Why Buying Movie Tickets on Facebook Could Be a Game Changer
The movie industry has not had a great summer. Even blockbusters appear to be in trouble. Audiences everywhere are starting to show signs of fatigue after being spoon-fed one too many sequels, remakes and superhero movies. One could be forgiven for thinking that Hollywood might be running out of ideas. However, I do wonder if we must bear some of the culpability for the slow decline of film viewership, especially given our ravenous craving for binge-watching TV shows instead of going to movie theaters.
Sitting in creaky usually uncomfortable chairs consuming overpriced popcorn as the glare of a patron’s smartphone screen annoys us has done little to help the problem. As a result Fandango, one of the biggest online movie ticket retailers, has thought of a plan to give the industry a much-needed shot in the arm.
Fandango and Facebook recently announced a deal that would enable Facebook users to buy tickets directly through a movie’s official page outside of Fandango's site and mobile app.
Millennials have been causing quite a stir across the entertainment industry for some time. Immersed in a culture of instant gratification, they usually avoid waiting to watch shows on traditional television and instead gravitate towards on-demand content online. The very notion that content is buried in multiple silos often tops their list of first world problems.
The biggest shift in attitudes and future trends is that nobody wants to use ten different mobile apps when it can all be searchable in one place. In some ways, the Fandango deal with Facebook is a watershed moment and one that will likely set the tone for other such handshakes.
When a new movie captures your attention while scrolling down the infamous Facebook news feed, you will now be able to hit the blue button "Buy tickets". The deal aims to lure the YouTube and Netflix generation away from their mobile screens and back into cinemas.
The initiative is adding simplicity to the process of purchasing tickets directly through Facebook and effortlessly enable social millennials to invite their friends to the same screening. With 680 million users connected to a Movie Page on Facebook, it seems that Fandango could be onto something.
Industries are constantly looking for innovative ways of engaging with the always-online digital natives. Fandango has also introduced the option of buying tickets through text messages after the recent release of Apple's iOS 10.
With over 150 million active users a day the flavor of the moment is Snapchat. Fandango is also thought to be working with Snapchat for ticket purchases on its messaging app.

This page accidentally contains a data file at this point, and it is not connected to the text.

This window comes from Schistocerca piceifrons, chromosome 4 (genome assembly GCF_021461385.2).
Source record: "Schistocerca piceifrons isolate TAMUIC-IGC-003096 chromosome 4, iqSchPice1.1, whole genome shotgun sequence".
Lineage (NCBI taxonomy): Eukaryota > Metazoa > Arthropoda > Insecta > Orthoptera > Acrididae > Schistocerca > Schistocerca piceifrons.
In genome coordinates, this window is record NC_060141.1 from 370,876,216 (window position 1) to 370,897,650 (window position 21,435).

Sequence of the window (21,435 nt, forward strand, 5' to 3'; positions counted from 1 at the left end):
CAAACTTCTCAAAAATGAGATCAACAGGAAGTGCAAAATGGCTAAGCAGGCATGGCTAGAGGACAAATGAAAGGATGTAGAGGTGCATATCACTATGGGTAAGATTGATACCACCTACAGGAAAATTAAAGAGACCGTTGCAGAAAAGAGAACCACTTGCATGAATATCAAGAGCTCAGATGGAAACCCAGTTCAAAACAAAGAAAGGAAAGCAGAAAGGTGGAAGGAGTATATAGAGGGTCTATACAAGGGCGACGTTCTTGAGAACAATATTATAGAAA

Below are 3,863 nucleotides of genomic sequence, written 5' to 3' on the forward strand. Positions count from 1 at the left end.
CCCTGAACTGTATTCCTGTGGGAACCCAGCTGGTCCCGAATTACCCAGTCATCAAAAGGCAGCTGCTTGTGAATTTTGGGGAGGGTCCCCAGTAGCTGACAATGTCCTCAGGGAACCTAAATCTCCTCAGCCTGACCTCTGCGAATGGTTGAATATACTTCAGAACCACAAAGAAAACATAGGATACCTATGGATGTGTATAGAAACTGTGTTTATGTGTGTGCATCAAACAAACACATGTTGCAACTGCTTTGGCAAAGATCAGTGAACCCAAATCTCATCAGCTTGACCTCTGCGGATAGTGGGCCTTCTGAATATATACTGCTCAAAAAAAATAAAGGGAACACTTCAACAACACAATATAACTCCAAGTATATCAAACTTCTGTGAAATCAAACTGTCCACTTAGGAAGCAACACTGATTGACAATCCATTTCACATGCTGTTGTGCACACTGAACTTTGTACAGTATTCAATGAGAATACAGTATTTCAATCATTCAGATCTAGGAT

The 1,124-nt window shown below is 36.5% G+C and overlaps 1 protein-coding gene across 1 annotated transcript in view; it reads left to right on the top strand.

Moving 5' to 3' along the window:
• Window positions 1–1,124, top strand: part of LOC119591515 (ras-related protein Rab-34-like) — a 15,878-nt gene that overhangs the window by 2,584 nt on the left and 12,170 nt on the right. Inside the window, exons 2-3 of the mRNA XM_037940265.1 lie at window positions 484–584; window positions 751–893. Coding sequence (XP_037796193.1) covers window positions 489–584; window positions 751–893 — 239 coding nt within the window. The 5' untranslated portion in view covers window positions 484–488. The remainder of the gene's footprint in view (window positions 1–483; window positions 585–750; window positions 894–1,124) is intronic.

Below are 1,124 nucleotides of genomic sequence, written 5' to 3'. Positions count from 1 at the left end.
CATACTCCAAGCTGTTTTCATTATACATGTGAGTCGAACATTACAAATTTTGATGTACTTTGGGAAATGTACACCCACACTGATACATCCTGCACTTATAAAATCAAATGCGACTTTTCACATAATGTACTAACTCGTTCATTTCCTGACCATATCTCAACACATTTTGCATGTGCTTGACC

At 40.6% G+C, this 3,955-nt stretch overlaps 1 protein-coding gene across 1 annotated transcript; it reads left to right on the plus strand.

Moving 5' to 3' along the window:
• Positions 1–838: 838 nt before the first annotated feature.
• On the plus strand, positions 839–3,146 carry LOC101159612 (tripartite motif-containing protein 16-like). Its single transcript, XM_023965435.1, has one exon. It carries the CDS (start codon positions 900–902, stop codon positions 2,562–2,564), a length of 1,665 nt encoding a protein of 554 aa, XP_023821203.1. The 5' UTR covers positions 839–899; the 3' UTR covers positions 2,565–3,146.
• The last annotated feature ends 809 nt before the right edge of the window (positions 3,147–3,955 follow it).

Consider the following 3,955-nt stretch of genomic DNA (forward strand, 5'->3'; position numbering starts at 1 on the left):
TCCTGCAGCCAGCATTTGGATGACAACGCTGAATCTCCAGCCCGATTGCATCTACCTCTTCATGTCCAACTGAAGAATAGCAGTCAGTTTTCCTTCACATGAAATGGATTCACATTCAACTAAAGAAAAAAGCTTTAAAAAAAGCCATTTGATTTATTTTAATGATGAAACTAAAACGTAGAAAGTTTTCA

Refreshingly, the team at Fandango understand that the key to growth is not to haughtily expect users to come directly to their website. Consumers now have little patience when it comes to jumping through multiple hoops. A dramatic rise in customer expectation is forcing the simplification and personalization of everything.
“ This is about Fandango appearing in these environments in an organic, natural way — the way people communicate with each other now, the way they actually discover, plan and buy”Paul Yanover - President of Fandango
Although social media plays a major role in promoting movies to audiences, they have however traditionally been directed off of social platforms to third part websites or apps for ticket purchases. Groups of friends should be able to buy tickets together and choose seats near their friends without toggling between multiple apps. The integration of Fandango into social platforms is a strategy that other businesses should be watching carefully.
The tech we rely on is making us lazy there is no doubt about that. Tech allows total convenience and we demand it like we have never done before. When it comes to the digital world we now expect everything in one place and have childlike tantrums at the thought of having to put any effort into anything. Is this a first world problem? Sure it is, but businesses now need to satisfy these demands or face becoming completely irrelevant to the new consumer.
Tech-savvy audiences know how to illicitly stream almost any movie from their browser. The process of purchasing a cinema ticket is often cumbersome by comparison, so we should not be surprised that audiences are turning their back on the big screen.
There seems to be a realization that wading through hundreds of apps to solve our problems is inefficient. In many ways, it feels like we are coming full circle and while some search for all-in-one apps, others believe that the mobile browser is king.
Our preferences are continuing to evolve in this digital transformation period. It seems there are some significant changes heading our way led by consumer behavior. Should we expect a rise in all-in-one apps and platforms or will we see a return to the browser?